Why Do Women Violate Social Norms

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Halloween is a time where people can legally and normatively violate social norms, that are typically most rigid for women, based on how they should act, think, and appear, in order to maintain skewed power dynamics that makes them inferior, and thus, controlled by men and their own selfish objectives. While there are indeed gendered expectations about how men and women should dress even on a day like Halloween, that although defies social norms, fails to defy gender norms, it is problematic to assume that all women dress in hypersexual manners during this celebration to “impress the men.” Once again, this assumes that everything women does, along with her appearance on a day when everyone’s appearances are intended to defy the norms and typical …show more content…
During the rest of the 364 days of the year, women are expected to act and appear asexual, unless indicated to do so otherwise by men’s sexual cues or expectations. This may be why it seems so shocking that one day out of the year, people are faced with the fact that like men, women too are sexual beings. This is because everyone’s interpretation of “sexy” is different, as this is a subjective concept that varies between cultures, backgrounds, and beliefs, and it is ethnocentric and selfish to assume that all women’s ideas of sexy should adhere to one’s own, simply just to ease another person’s discomfort. Just like women who are raped and then victim shamed for “asking for it” by their supposedly “provocative” clothing, women who dress in sexual Halloween costumes are not asking for males’ gazes, nor their offensive comments or gestures. Women should not also feel pressured to justify or explain their sexualized costume, because just as women have the right to their own bodies, they are also in charge of their own free-will, including how they choose to dress on …show more content…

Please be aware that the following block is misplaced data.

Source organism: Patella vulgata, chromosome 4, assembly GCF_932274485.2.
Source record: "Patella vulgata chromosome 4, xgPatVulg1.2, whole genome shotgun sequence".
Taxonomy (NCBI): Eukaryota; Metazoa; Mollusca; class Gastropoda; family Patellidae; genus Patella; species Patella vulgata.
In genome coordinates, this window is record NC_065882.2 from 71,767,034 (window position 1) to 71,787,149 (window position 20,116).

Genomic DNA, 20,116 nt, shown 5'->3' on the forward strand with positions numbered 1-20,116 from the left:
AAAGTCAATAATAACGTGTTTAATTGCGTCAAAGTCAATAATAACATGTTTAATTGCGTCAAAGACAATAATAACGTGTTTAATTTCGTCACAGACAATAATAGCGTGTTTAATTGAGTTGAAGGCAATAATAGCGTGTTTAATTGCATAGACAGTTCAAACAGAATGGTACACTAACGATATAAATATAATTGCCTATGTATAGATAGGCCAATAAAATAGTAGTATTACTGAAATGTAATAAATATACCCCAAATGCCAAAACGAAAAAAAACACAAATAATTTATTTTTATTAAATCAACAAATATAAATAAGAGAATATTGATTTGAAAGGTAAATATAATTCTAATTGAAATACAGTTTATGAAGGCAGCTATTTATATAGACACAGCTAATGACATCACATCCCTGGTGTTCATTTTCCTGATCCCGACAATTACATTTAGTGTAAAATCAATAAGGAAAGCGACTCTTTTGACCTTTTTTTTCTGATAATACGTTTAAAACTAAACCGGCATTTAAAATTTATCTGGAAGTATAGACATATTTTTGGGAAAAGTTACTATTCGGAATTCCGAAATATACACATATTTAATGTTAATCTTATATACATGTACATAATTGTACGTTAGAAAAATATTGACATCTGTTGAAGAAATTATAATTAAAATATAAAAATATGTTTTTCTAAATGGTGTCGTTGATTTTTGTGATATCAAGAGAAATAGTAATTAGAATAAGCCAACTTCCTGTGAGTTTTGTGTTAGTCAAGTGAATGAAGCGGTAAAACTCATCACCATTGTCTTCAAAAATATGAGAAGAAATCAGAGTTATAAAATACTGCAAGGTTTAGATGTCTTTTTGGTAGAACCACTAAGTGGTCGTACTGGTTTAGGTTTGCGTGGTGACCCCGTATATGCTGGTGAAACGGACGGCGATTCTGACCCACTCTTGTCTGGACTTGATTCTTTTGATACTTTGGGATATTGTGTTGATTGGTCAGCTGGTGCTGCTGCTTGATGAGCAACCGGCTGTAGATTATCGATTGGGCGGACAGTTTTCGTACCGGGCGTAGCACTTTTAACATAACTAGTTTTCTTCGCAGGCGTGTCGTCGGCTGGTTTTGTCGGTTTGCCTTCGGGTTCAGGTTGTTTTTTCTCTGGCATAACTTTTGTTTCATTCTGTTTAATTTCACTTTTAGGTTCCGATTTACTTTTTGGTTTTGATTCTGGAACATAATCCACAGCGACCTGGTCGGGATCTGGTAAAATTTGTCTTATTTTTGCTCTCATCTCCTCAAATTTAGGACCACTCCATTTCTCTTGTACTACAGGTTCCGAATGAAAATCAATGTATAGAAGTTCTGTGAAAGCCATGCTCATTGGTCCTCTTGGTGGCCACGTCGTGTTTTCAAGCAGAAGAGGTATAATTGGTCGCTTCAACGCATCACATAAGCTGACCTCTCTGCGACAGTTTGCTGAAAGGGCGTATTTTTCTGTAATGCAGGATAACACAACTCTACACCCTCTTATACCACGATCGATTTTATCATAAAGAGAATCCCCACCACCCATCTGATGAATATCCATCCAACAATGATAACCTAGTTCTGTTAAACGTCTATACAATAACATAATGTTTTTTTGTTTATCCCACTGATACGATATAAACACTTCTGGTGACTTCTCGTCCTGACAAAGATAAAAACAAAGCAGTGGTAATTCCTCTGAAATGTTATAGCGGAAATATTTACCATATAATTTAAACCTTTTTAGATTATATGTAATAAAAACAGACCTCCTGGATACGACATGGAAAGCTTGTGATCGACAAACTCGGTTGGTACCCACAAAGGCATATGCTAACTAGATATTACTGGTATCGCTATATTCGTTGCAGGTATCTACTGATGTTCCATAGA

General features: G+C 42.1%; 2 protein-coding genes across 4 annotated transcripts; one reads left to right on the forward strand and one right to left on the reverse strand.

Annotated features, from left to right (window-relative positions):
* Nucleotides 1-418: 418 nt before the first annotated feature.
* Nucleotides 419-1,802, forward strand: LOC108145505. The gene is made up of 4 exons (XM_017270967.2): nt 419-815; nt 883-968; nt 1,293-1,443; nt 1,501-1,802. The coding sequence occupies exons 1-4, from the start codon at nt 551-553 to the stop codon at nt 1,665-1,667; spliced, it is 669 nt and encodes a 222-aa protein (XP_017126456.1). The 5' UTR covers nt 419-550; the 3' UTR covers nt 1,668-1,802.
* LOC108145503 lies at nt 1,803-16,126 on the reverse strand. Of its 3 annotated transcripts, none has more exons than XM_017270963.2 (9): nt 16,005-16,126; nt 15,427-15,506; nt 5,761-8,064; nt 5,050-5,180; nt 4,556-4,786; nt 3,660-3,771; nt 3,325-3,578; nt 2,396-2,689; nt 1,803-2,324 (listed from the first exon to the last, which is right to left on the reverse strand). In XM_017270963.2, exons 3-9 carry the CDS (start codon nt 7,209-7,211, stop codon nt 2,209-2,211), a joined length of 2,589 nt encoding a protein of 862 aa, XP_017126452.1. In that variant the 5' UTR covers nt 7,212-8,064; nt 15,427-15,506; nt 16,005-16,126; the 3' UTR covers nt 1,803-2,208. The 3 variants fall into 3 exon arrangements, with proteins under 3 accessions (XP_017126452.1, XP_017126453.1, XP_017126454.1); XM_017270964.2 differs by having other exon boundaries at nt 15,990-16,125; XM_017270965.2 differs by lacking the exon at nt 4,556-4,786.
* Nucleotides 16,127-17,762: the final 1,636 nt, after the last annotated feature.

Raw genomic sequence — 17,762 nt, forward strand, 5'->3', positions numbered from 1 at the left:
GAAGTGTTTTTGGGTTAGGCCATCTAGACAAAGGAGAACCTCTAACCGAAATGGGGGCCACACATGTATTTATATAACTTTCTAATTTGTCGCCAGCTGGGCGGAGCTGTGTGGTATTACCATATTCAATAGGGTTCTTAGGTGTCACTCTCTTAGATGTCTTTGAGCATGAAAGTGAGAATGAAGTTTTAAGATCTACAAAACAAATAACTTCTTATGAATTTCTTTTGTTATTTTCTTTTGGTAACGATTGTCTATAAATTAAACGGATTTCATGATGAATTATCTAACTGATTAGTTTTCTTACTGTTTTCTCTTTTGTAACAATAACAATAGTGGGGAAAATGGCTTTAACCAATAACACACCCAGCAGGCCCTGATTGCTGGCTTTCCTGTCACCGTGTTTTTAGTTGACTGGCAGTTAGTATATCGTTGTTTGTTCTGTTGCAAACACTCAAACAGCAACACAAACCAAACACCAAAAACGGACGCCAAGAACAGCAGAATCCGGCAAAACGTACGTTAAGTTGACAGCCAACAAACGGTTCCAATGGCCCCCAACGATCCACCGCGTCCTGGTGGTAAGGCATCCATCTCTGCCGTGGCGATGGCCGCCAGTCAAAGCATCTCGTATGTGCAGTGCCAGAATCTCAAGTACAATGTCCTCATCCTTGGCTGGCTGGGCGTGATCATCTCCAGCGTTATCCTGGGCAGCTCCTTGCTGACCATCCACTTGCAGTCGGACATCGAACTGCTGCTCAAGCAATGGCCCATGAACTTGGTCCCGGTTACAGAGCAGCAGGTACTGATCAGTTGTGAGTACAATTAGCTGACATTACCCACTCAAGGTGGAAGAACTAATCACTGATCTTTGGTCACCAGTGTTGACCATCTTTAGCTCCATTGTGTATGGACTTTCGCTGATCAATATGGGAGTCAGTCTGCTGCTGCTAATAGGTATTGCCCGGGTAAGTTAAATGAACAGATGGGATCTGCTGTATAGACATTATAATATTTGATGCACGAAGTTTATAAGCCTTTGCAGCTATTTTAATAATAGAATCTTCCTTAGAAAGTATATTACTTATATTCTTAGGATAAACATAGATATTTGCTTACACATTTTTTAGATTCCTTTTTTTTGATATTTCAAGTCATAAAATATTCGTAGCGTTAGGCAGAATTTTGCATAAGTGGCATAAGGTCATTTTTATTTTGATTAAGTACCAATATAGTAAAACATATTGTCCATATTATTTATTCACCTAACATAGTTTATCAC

Even if men’s costumes were as sexualized as women’s they would still receive less criticism about it from the public, because men are permitted to express their sexuality, even in hypersexual forms, without being labeled as “sluts” or “whores.” Their rates of rape and sexual assault during this holiday would still be lower than women’s, because despite being hypersexualized, their hypermasculinity would remain intact. As a radical, woman of color feminist, I too have participated in what is often referred to as “slutoween” and dressed in very provocative costumes, not to please or satisfy anyone’s visuals and sexual appetite, except for my own. I also have referred to Halloween in this context because it reclaims a term that is often used against women and their sexuality, and redirects the jab at slut shamers as this term is now used as a representation of newfound power. That is because this word can no longer hurt or shame women as it does not holds any power or significant meaning anymore, if we, as a collective, steal its power that was once used against us. For a very commercialized holiday that is often

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